A former Tayside teacher of 20 years’ experience who frightened two pupils with additional needs pupils in a prolonged classroom incident has been warned he could go to jail for the offence.
Phillippe Magalon repeatedly shouted at the six and seven-year-olds in the Angus school, banged his hands on a table and threw a book at a wall after telling the children he was “fed up” with their behaviour.
Shocked support staff who were also in the classroom said they had never witnessed a teacher acting like that before.
A sheriff said the 57-year-old had committed a “grave and significant breach of trust”
Depute fiscal Jill Drummond told Forfar sheriff court Magalon and colleagues had been working with additional support needs children on the afternoon of February 28 last year.
“The children were quite disruptive. They tried to read a story to them but they continued to be disruptive,” she said.
“The accused clearly became frustrated and quite angered, and banged his hands down.”
Ms Drummond added: “He shouted ‘quiet, I’ve had enough’. This frightened the children and caused them to become more disruptive.
“The accused then forcefully and repeatedly banged his hands and the book he had down on the table.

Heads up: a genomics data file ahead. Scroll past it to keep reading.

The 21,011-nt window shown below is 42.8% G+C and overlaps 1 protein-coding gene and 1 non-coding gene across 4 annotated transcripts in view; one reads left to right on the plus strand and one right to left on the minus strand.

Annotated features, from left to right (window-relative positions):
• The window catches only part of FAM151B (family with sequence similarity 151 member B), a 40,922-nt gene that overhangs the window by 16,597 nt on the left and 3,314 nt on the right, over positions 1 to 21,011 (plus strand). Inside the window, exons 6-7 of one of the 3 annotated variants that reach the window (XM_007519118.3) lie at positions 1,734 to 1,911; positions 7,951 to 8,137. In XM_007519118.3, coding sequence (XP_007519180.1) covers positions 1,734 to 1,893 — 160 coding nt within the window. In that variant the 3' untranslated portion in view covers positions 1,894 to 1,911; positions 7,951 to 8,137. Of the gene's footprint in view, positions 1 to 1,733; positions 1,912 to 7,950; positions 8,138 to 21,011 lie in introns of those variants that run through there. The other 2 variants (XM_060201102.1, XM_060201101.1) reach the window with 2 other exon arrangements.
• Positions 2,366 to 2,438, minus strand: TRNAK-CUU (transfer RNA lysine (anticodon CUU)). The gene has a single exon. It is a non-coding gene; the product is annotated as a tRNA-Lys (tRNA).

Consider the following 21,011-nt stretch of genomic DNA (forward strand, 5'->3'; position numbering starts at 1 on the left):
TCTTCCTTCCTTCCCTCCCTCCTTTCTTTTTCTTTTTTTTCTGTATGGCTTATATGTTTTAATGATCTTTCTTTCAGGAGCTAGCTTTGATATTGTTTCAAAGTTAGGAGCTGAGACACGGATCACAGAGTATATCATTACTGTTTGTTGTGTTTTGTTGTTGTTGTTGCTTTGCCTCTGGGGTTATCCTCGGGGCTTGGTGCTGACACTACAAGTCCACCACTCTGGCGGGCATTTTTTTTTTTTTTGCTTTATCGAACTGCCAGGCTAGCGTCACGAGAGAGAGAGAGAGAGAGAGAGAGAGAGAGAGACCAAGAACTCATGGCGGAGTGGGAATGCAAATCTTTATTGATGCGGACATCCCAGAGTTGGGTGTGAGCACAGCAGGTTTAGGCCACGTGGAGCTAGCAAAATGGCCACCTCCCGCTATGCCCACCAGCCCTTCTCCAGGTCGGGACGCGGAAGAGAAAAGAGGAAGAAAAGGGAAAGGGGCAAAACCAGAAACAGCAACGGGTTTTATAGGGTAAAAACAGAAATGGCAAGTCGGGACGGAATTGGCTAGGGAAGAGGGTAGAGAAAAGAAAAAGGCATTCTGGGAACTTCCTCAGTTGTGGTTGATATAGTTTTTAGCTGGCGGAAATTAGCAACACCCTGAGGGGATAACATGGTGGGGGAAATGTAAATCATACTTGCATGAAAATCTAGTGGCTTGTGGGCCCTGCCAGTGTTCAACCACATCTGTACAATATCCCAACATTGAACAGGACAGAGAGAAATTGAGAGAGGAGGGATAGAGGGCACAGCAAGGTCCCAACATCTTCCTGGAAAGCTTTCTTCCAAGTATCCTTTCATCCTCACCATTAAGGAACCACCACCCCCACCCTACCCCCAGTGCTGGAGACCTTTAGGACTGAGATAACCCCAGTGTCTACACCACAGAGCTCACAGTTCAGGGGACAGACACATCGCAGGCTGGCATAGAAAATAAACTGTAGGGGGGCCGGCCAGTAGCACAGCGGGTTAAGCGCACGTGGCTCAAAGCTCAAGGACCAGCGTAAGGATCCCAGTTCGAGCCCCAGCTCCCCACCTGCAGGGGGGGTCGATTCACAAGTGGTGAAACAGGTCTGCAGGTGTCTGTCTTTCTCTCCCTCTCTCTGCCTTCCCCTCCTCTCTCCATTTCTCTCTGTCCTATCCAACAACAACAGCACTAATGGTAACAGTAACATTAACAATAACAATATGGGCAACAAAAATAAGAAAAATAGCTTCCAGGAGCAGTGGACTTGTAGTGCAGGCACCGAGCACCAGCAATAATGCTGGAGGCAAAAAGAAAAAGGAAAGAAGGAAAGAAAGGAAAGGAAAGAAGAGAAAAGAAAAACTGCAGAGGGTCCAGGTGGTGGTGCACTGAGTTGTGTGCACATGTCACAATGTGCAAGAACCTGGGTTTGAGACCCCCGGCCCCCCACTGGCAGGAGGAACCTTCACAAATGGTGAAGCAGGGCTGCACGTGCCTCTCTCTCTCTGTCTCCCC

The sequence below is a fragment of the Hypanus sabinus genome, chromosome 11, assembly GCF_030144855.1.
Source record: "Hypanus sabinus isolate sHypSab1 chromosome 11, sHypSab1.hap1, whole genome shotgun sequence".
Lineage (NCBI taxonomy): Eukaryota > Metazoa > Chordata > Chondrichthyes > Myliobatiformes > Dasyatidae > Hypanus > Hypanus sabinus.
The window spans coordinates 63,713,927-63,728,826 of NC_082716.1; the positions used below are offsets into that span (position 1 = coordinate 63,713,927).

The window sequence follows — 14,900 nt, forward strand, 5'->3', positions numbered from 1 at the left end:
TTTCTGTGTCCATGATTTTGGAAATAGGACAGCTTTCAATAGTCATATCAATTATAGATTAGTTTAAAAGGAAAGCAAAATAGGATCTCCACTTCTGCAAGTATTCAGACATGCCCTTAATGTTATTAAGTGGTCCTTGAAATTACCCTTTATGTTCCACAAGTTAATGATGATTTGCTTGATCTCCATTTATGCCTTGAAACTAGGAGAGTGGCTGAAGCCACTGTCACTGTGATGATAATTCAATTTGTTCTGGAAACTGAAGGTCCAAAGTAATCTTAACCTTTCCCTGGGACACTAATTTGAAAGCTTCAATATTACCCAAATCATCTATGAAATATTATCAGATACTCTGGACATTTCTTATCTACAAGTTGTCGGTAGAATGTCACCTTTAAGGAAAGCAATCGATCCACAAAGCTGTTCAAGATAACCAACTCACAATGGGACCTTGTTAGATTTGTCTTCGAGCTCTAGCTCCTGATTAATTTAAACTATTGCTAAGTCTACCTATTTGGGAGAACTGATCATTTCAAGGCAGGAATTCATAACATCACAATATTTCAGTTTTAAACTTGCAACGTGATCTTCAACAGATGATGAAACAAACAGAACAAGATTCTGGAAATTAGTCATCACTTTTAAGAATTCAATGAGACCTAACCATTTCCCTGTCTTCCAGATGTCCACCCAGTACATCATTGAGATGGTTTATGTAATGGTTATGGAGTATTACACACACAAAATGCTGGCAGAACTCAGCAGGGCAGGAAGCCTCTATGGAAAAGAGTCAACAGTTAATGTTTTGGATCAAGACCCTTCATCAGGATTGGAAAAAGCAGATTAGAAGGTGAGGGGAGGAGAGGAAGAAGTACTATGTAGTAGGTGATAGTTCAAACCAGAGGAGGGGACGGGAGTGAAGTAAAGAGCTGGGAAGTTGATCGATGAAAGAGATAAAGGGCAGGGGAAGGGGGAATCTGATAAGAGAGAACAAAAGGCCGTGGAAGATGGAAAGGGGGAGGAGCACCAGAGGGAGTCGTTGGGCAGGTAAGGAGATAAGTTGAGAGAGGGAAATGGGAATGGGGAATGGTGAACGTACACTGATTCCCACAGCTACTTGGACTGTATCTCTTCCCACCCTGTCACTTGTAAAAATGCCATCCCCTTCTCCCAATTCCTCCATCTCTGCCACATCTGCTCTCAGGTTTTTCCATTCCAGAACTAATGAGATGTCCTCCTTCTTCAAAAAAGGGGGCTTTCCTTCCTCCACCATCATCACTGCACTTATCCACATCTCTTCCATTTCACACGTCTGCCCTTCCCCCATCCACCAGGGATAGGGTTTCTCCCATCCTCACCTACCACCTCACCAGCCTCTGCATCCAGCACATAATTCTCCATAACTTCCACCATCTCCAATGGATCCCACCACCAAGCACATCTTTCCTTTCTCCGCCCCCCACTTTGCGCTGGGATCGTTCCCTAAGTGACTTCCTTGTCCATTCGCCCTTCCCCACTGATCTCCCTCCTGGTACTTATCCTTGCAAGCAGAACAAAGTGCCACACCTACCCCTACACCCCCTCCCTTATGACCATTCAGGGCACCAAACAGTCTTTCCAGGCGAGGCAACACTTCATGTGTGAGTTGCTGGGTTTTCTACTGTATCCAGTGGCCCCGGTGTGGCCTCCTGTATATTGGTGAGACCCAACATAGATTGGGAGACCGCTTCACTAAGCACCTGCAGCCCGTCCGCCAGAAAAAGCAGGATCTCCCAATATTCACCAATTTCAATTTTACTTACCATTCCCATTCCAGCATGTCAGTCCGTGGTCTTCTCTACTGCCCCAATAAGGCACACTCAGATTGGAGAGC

“He then threw the book he was holding right across the classroom, striking the wall hard.”
Colleagues saw Magalon continue to shout and slam his fists down, shouting that he was “fed up” with the behaviour.
Magalon’s solicitor said the 57-year-old has started teaching in England in 1999 and came to Scotland in 2007.
He told the court the accused was initially suspended from his post, and subsequently took voluntary retirement in May this year.
The court heard Magalon had been suffering from an undiagnosed depressive illness and was “quite unwell” at the time of the offence.
Magalon, of West Bay, Gourdon, Aberdeenshire admitted behaving in a threatening or abusive manner at the primary school on February 28 last year in a manner likely to cause fear or alarm to the children in his case.
Sheriff Gregor Murray told him the matter was at the high end of seriousness in terms of a summary level charge.
“I make it clear this was a grave and significant breach of trust on the part of a teacher.
“I fully accept that the depressive illness you were suffering from at the time you did not know about, and it may have had a significant effect.
“The question of a custodial sentence is not out of my mind in this case,” added the sheriff.
Sentence was deferred until October to obtain a background report on Magalon.